Clinical decision support systems: A discussion of quality, safety and legal liability issues

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The paper examines safety and quality practices currently in use and proposes various options to deal with legal exposure associated with Clinical Decision Support Systems CDSSs.

Quality and safety engineering

Quality and safety standards such as ISO 9000 and IEC 61508 are being widely adopted in software engineering to achieve best practices in designing and development of systems [1]. However, medical software is a complex technology and current standards are unable to assure safety.

Risk and liability assessment

Legal liability of the provider of CDSSs is currently unclear but even in absence of case law in legal view they will have duty of care towards patients and clinical professionals. Suppliers depend on disclaimer and insurance for legal and financial protection.

Quality and safety protocol

The authors propose the use of flexible framework for quality and safety of CDSS application rather than a “one size fits all” approach. They suggest that Hazards and Operability Analysis (HAZOP) can be used to assess the risk levels. The quality of CDSSs will need to be assessed in two parts: the technology used and the knowledge content within the CDSSs.

Safety management

With unusual circumstances and lack of resources, a well-developed and functioning CDSS can give inappropriate clinical suggestion. Thus such avoidable hazards should be assessed and their management should be implemented during the safety consideration phase.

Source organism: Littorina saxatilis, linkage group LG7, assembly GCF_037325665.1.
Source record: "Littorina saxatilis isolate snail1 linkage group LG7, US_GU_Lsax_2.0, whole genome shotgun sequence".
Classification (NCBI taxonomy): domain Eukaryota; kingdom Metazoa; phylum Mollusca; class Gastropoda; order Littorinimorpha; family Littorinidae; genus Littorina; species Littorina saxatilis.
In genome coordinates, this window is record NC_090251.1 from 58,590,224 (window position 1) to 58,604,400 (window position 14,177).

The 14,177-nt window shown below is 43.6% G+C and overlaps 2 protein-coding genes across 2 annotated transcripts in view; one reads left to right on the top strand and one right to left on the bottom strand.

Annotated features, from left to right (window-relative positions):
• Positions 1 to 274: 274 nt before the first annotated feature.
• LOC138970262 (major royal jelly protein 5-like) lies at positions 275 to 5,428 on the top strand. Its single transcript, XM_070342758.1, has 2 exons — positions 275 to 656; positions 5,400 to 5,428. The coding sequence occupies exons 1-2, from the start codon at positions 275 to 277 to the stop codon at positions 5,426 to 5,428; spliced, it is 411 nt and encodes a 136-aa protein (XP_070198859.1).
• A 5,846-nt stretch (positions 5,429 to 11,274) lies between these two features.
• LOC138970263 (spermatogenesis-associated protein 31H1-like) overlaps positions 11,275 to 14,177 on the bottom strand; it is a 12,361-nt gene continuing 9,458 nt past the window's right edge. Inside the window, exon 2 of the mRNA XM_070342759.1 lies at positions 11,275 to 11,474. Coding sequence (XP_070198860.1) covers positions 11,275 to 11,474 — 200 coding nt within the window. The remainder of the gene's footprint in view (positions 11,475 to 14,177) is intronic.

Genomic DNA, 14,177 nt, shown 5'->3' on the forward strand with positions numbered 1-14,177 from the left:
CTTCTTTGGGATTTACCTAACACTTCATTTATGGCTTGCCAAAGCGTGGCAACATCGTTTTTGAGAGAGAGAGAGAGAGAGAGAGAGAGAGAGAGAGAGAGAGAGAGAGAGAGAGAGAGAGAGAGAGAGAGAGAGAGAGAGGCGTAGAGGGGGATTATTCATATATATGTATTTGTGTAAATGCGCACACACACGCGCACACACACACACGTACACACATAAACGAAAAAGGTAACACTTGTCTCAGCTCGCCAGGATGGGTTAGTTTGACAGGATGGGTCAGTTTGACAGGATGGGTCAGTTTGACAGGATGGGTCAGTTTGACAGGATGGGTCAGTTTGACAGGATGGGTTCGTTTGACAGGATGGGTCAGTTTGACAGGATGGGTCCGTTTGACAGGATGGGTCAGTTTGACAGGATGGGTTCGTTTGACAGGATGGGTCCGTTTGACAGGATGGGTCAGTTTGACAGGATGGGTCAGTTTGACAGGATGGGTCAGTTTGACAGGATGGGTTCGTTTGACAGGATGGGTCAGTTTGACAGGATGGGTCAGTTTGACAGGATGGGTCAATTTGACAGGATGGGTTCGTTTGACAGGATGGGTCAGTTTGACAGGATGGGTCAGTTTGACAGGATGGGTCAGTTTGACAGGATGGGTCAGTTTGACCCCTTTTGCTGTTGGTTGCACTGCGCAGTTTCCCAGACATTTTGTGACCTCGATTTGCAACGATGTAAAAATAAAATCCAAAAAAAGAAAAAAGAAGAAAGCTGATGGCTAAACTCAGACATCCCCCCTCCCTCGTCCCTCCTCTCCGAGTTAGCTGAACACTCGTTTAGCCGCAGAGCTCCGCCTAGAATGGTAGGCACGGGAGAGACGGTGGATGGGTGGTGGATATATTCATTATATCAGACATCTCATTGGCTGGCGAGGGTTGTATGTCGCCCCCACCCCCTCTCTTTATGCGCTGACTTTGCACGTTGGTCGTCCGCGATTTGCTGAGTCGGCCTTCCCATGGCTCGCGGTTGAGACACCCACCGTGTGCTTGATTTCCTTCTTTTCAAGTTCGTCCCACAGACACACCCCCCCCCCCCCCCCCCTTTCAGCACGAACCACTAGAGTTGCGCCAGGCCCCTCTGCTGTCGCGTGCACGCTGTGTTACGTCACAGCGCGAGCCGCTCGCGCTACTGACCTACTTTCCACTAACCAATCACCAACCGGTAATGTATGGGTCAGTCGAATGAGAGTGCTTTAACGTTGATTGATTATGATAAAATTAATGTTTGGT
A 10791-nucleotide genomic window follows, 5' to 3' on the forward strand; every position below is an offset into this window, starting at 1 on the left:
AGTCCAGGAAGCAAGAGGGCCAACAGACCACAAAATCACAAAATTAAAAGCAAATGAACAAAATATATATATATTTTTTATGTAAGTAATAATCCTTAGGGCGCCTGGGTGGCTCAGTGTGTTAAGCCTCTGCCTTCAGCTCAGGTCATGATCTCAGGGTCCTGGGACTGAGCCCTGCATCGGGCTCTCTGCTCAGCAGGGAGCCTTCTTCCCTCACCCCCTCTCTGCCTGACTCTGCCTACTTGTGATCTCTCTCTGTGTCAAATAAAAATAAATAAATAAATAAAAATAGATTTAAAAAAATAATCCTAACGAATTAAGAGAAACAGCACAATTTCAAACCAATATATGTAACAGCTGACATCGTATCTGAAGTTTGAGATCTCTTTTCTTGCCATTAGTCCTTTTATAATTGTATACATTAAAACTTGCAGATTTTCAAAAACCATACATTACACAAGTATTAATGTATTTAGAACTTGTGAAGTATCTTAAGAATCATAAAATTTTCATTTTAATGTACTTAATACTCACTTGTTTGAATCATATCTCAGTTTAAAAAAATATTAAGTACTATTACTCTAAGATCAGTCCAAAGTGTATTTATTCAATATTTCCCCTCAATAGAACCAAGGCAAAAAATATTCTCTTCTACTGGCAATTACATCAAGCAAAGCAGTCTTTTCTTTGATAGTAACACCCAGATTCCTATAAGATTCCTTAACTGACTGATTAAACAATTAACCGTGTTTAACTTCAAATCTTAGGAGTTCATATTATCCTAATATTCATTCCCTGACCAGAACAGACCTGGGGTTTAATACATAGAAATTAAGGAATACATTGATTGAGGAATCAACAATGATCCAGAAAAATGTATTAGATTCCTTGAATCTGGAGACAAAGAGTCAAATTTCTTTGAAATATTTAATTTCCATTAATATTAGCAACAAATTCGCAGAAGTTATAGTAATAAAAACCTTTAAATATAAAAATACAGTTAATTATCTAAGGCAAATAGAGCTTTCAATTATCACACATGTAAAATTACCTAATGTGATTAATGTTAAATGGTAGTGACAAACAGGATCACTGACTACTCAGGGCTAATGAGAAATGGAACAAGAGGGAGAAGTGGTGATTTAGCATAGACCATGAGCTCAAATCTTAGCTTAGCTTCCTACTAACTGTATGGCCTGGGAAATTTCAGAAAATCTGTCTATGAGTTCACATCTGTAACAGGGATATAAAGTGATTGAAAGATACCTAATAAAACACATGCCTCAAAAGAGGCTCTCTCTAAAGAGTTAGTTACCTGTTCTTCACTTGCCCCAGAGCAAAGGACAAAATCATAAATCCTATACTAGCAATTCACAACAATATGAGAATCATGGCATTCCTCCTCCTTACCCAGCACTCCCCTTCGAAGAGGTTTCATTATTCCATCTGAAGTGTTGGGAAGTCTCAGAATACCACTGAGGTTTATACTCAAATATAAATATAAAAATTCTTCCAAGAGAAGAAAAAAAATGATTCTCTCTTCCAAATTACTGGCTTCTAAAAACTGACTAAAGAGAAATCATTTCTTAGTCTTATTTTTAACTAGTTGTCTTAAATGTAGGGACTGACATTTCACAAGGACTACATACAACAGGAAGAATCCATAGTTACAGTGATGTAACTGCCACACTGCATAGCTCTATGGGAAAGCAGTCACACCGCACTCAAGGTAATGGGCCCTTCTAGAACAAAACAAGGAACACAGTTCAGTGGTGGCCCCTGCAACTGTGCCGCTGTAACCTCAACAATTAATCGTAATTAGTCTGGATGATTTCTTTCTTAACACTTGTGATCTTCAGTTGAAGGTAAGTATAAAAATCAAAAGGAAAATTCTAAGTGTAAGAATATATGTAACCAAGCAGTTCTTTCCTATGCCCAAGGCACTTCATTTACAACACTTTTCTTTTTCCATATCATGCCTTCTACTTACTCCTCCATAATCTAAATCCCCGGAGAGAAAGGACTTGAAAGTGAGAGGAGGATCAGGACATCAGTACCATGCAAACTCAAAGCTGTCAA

• Safety by design: Author suggests use both of “safety life cycle” and “usual quality life cycle”.
  • Operational safety: Can be achieved by limiting access, audit trails (Black box function) and guardian function.
  • The safety case: Documentation of HAZOP related analysis, method, scope and safety related design decisions should be made available to all users.
  • Safety culture: This need to be developed so all staff is committed to safety and understand their actions and decisions will affect the patient.


This paper provides various options for management of quality and safety of CDSSs to enable its providers to demonstrate their duty of care.


CDSS is widely getting accepted in the clinical field as a tool to improve safety and quality of patient care. Unfortunately, the CDSS itself, its use, the surrounding circumstances, and the user all may lead to possible harm sometimes. There has been no clear legal guidelines established as to the liability issues that may arise in future. This paper examines such issues and suggest various way the safety of CDSS can be enhanced as well as legal liability issues can be dealt with.


  1. Fox, J., & Thomson, R. (2002). Clinical decision support systems: a discussion of quality, safety and legal liability issues. In Proceedings of the AMIA Symposium (p. 265). American Medical Informatics Association.